This comes from the weekly Master Class writing prompt. For this week I chose a line out of Dickens’ A Tale of Two Cities, and we were free to use it anywhere in the post. I hope you enjoyed it, and be sure to check out some of the other excellent writing that is turned in this week!

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First Watch

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The night air was brisk, cutting through the cloak draped over his frail figure. A fire burned down in the center of the camp, the flames flickering into the air as it consumed the dry logs, but its warmth seemed to do nothing to combat the chill in his bones. His companions slept around him, rolled snug in a ring around the campfire. Their snores echoed softly into the dreadful night, overridden by the hoots and shrieks of the wildlife around them. He jumped at every new sound, a small dirk trembling in his pale fingers.

He shouldn’t be like this. After all, he was the son of a knight and his grandfather was a knight. He was pretty sure the knighthood could be traced back across dozens of generations. Warrior blood ran strong through his family’s veins, but somehow it decided to skip a generation the night Tyriel was born. It resumed three years later when his sister, Rhys, was brought into the world. Everyone knew that she should be the one out here leading this expedition, but his father would hear none of it. He said it was time that Tyriel stepped up and earned his keep as the future heir to the tower.

The men with him all thought he was craven, and Tyriel wished that he could prove them wrong just once. But it was hard to be courageous and bold when every sound in the forest made him panic. He feared an ambush at every turn, saw rabid eyes in every beast, and felt cold steel swinging down every night when he slept. And now, after three weeks, they finally forced him to take a watch during the night. They gave him the first watch, reassuring him that if there were to be an attack it would come during second or third watch instead. Tyriel didn’t believe them.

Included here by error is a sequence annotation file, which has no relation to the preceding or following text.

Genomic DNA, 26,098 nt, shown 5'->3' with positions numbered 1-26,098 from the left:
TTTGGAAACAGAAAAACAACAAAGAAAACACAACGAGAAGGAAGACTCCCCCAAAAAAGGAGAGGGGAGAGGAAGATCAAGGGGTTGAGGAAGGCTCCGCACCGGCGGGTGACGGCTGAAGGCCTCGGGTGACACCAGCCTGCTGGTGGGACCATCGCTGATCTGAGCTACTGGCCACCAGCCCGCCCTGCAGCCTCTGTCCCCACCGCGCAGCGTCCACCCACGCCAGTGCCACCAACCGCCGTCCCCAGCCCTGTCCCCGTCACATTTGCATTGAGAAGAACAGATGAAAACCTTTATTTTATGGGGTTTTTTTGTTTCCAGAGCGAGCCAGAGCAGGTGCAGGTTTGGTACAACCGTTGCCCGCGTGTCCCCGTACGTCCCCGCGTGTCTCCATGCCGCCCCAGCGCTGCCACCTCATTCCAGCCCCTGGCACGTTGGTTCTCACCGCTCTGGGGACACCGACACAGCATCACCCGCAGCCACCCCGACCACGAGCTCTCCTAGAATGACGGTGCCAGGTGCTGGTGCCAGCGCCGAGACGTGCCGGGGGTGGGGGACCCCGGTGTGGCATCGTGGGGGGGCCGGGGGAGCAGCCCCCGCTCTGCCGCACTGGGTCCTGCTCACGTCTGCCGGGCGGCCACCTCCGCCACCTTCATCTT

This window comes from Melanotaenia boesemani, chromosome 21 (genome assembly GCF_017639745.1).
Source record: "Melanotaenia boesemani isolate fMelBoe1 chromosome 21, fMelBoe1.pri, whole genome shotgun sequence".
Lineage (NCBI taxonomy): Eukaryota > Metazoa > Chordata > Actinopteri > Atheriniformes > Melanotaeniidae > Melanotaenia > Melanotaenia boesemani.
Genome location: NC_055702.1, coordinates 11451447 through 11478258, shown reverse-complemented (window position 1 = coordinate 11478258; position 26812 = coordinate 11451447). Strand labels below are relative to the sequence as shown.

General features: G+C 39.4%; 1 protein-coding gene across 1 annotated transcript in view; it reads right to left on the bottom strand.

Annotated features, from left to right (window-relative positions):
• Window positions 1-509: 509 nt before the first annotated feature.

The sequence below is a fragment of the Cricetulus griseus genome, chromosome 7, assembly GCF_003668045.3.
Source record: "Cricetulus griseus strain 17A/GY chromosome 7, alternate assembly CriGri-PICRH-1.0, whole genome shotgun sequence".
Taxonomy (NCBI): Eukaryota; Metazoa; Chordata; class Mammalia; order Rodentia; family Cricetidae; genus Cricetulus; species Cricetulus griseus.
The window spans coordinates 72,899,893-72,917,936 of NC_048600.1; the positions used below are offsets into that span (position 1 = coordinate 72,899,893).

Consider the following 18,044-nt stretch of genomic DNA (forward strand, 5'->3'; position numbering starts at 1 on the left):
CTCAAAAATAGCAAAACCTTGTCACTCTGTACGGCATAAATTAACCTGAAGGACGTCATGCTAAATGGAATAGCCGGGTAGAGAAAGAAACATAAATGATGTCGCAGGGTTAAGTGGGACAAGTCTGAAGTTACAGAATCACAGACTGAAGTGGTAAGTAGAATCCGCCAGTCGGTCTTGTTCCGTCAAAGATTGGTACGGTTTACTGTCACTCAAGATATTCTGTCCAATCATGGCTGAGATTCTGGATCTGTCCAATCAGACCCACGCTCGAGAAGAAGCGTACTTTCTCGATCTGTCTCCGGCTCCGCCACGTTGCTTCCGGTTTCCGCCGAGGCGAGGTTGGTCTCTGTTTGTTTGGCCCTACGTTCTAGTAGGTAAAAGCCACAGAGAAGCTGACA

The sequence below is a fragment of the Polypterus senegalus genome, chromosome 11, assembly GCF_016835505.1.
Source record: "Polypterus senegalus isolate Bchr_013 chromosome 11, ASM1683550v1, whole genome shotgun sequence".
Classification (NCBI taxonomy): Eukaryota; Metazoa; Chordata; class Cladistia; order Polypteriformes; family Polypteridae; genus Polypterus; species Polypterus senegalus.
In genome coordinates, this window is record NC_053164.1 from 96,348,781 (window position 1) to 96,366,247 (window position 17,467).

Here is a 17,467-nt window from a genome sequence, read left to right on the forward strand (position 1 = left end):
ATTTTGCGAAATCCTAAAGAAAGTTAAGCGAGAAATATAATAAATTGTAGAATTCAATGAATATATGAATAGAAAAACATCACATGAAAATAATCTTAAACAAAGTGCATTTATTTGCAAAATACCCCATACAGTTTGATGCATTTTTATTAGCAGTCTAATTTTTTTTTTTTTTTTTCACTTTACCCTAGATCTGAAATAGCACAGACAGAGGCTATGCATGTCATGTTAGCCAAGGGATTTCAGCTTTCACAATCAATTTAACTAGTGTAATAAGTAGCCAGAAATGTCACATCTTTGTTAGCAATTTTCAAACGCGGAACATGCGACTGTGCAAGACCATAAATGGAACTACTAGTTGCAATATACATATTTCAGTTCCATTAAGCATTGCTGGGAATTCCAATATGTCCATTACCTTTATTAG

It was dreadful out here, under the open skies and among the wilderness. Even though the open land stretched far beyond his sight in each direction, he felt more confined here than he had been at home. Things had been much better when he had been hidden, snug within the safe walls of the tower, buried beneath stacks of tomes in the library. Nothing bothered him up there, apart from the thick layers of dust, because no one else held any interest in the ancient books and scrolls. But Tyriel felt that the information contained in them was far more important than knowing how to swing a sword or shoot a bow and hit a target on horseback. Knowledge was a superior weapon, and he would prove it if he could ever get his nerves under control.

A log in the fire popped, making Tyriel jump to his feet. His dirk fell from his hands, the clattering of steel on stone startling him further. An owl hooted in the darkness and Tyriel spun toward the sound. His eyes hunted the depths of the blackness before him, willing the haunts of the night to reveal themselves to him. When nothing emerged from the depths he squatted down, retrieving his dirk. He felt, for the first time in his life, an odd comfort in having a weapon in his hand. He eased back to his perch, peering into the perilous night with a new sense of calm under his command.